The goal of the data science pipeline is to transform raw data into actionable insights that drive decision-making and lead to improved user experiences. The process involves iteratively refining the analysis based on feedback from users and other teams, and revisiting earlier stages as needed, to ensure the quality and relevance of the insights generated.

Generally, data scientists are more quantitative, whereas user researchers are more qualitative. But what if we were to combine the two? Grishma goes on to explain real-life examples of how these disciplines can work in harmony to achieve exceptional user experience.

Explaining why the topic matters.

Data scientists delve deep into the numerical aspects of user behavior and product performance, while user researchers typically focus on understanding user preferences, motivations, and behaviors through direct interaction and observation. These two roles approach the same challenge – improving products and user experiences – from different angles, each offering unique insights into user behavior and product performance.

By combining the quantitative rigor of data science with the empathetic understanding of user researchers, a synergy emerges that can unlock a deeper, more holistic understanding of user needs, behaviors, and pain points. This collaboration has the potential to not only reveal blind spots in product development but also drive innovation and enhance the overall user experience.

To illustrate the power of this collaboration, Grishma describes real-life case studies from Airbnb, Google, Spotify, and ABN Amro. Below is a high-level summary of each case study:

  • Airbnb: By combining data science with user research, Airbnb gained insights into host preferences based on city size. Data scientists helped develop predictive models for booking acceptance, enhancing the user experience. Additionally, a collaborative effort between data scientists, designers, and developers improved conversion rates, showcasing the power of interdisciplinary teams.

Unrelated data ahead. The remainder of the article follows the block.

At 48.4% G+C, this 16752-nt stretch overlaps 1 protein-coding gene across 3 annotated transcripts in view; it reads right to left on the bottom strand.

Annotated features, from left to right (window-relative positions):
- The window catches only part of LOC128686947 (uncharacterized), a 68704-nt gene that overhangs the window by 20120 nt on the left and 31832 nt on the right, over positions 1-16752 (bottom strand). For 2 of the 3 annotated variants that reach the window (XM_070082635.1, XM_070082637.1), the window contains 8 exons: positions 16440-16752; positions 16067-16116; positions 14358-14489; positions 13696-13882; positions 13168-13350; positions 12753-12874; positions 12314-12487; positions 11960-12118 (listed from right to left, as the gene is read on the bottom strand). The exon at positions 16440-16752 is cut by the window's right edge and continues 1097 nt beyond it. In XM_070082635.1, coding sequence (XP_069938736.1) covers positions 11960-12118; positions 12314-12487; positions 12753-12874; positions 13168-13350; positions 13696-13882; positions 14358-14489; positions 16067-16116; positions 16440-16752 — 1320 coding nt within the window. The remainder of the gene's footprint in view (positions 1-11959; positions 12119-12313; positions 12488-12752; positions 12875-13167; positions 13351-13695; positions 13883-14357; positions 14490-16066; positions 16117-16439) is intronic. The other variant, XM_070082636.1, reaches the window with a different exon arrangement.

• Google: Google used deep learning to predict web page element usability, reducing the need for resource-intensive usability testing. This approach highlights how data science can complement traditional user research methods, especially in time-constrained situations.
  • Spotify: Spotify’s case exemplifies the synergy between data science and user research. They identified an issue where a power user misunderstood ad skip limits. Data scientists detected the anomaly, while user researchers delved into the user’s perspective. Together, they improved messaging, demonstrating how combining data-driven insights with user understanding leads to impactful solutions.
  • ABN Amro: In the case of ABN Amro, user research helped address an issue that arose from a machine learning model. User validation revealed the model’s shortcomings, prompting collaboration between user researchers and data scientists to find a balanced solution. This case illustrates how user research can prevent potential failures and optimize product usability.

In summary, data scientists and user researchers have different perspectives, strengths, and weaknesses. Collaborating allows the two dicsiplines to:

  • Gain a holistic understanding of products and users.
  • Balance qualitative and quantitative data.
  • Mitigate biases and validate findings.
  • Compare user actions with self-reported intentions.
  • Make proactive decisions and predict user behavior.
  • Humanize data and remember the people behind it.

The synergy between data science and user research ultimately leads to a more comprehensive understanding of user needs, better product design, and improved user experiences. It ensures that both the quantitative and qualitative aspects of user behavior are considered, creating a more empathetic and user-centric approach to product development.

What is UX New Zealand?

UX New Zealand is a leading UX and IA conference hosted by Optimal Workshop, that brings together industry professionals for three days of thought leadership, meaningful networking and immersive workshops. 

At UX New Zealand 2023, we featured some of the best and brightest in the fields of user experience, research and design. A raft of local and international speakers touched on the most important aspects of UX in today’s climate for service designers, marketers, UX writers and user researchers.

These speakers are some of the pioneers leading the way and pushing the standard for user experience today. Their experience and perspectives are invaluable for those working at the coalface of UX, and together, there’s a tonne of valuable insight on offer.